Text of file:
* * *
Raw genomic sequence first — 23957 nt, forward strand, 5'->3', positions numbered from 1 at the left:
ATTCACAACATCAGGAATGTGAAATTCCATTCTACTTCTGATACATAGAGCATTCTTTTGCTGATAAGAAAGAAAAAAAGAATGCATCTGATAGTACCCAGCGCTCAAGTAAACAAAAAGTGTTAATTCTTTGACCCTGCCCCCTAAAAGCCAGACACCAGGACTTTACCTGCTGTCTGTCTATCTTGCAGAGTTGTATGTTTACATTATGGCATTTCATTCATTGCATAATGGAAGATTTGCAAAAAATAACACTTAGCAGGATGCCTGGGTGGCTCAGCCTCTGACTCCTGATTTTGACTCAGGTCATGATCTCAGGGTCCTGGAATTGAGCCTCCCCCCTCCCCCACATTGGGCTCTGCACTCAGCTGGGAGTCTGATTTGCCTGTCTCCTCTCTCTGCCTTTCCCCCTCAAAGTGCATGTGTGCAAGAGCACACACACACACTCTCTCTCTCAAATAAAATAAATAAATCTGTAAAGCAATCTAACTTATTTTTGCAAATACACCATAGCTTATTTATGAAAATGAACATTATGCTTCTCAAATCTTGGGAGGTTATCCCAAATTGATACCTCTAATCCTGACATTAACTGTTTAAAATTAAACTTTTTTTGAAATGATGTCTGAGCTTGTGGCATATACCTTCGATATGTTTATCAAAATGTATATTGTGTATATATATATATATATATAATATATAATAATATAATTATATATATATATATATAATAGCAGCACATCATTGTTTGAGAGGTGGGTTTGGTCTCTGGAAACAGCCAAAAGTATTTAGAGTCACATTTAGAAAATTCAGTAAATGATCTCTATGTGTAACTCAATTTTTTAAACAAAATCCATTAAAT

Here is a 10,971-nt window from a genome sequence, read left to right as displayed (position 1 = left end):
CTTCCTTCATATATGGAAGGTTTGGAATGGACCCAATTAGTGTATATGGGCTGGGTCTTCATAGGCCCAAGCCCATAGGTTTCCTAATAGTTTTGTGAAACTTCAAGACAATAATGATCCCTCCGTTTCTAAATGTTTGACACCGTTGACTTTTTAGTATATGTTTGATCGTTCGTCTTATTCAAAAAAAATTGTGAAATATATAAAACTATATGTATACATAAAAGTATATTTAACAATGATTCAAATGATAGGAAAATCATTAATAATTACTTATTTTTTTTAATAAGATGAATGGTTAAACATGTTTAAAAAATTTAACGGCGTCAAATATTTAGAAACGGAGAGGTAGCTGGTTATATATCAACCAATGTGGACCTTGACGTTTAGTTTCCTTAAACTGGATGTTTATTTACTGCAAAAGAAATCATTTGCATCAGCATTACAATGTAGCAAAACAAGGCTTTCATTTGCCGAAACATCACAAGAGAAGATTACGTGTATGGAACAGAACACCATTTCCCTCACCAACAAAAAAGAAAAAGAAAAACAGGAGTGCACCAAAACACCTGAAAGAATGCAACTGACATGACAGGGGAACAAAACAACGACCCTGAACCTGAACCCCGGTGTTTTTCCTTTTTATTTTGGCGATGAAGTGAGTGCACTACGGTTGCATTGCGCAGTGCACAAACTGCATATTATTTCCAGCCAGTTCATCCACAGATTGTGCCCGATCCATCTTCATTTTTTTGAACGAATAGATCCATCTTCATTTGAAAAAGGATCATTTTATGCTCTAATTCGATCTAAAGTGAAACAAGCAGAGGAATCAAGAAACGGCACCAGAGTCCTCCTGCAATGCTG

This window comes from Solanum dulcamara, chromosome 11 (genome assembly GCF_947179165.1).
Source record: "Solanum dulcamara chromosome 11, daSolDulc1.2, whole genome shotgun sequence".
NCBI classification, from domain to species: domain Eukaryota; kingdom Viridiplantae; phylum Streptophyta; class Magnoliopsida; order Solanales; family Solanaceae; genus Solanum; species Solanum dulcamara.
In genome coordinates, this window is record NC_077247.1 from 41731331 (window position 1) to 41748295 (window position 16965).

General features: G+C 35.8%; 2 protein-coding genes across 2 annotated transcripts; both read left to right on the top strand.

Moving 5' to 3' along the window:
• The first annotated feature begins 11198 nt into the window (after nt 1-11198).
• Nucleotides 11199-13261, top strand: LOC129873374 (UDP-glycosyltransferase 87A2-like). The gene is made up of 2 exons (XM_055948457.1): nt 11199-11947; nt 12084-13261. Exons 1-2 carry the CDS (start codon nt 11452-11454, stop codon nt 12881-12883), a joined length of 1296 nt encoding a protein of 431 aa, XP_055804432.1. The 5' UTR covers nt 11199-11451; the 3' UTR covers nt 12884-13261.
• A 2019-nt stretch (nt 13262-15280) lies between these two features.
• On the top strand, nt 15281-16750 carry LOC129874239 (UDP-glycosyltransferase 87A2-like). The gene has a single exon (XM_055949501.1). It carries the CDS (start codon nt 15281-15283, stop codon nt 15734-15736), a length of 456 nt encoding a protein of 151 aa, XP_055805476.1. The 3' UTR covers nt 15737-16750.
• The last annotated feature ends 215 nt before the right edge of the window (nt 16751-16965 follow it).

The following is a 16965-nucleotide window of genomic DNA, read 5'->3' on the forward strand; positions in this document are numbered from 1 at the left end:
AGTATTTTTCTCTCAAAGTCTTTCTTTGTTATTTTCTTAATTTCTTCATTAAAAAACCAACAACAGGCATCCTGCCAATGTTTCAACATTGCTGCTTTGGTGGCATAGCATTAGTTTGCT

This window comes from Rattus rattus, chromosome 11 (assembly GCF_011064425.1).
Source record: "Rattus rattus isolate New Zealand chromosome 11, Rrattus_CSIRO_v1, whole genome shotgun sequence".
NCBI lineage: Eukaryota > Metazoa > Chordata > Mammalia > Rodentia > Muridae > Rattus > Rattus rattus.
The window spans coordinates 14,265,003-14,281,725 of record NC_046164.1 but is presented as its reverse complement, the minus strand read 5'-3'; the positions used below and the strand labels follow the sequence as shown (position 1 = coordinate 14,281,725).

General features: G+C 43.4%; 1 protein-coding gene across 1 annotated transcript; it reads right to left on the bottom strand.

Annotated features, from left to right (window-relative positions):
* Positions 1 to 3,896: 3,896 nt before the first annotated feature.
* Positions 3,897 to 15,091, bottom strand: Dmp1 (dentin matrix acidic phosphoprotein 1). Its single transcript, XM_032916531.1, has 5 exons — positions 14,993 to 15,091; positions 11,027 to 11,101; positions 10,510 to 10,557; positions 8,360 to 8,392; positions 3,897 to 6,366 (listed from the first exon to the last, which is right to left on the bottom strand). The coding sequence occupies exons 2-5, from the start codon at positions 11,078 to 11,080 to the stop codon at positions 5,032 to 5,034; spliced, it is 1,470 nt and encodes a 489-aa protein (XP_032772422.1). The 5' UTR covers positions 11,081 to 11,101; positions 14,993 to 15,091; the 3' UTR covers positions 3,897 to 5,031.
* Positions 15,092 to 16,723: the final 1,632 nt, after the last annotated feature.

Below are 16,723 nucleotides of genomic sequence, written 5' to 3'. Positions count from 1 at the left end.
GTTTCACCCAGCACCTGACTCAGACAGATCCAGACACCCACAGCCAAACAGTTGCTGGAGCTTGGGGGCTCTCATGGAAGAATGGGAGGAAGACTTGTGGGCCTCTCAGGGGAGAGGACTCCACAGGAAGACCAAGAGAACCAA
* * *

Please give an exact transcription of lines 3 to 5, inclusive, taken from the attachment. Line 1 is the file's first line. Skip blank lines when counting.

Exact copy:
Here is a 10,971-nt window from a genome sequence, read left to right as displayed (position 1 = left end):
CTTCCTTCATATATGGAAGGTTTGGAATGGACCCAATTAGTGTATATGGGCTGGGTCTTCATAGGCCCAAGCCCATAGGTTTCCTAATAGTTTTGTGAAACTTCAAGACAATAATGATCCCTCCGTTTCTAAATGTTTGACACCGTTGACTTTTTAGTATATGTTTGATCGTTCGTCTTATTCAAAAAAAATTGTGAAATATATAAAACTATATGTATACATAAAAGTATATTTAACAATGATTCAAATGATAGGAAAATCATTAATAATTACTTATTTTTTTTAATAAGATGAATGGTTAAACATGTTTAAAAAATTTAACGGCGTCAAATATTTAGAAACGGAGAGGTAGCTGGTTATATATCAACCAATGTGGACCTTGACGTTTAGTTTCCTTAAACTGGATGTTTATTTACTGCAAAAGAAATCATTTGCATCAGCATTACAATGTAGCAAAACAAGGCTTTCATTTGCCGAAACATCACAAGAGAAGATTACGTGTATGGAACAGAACACCATTTCCCTCACCAACAAAAAAGAAAAAGAAAAACAGGAGTGCACCAAAACACCTGAAAGAATGCAACTGACATGACAGGGGAACAAAACAACGACCCTGAACCTGAACCCCGGTGTTTTTCCTTTTTATTTTGGCGATGAAGTGAGTGCACTACGGTTGCATTGCGCAGTGCACAAACTGCATATTATTTCCAGCCAGTTCATCCACAGATTGTGCCCGATCCATCTTCATTTTTTTGAACGAATAGATCCATCTTCATTTGAAAAAGGATCATTTTATGCTCTAATTCGATCTAAAGTGAAACAAGCAGAGGAATCAAGAAACGGCACCAGAGTCCTCCTGCAATGCTG

This window comes from Solanum dulcamara, chromosome 11 (genome assembly GCF_947179165.1).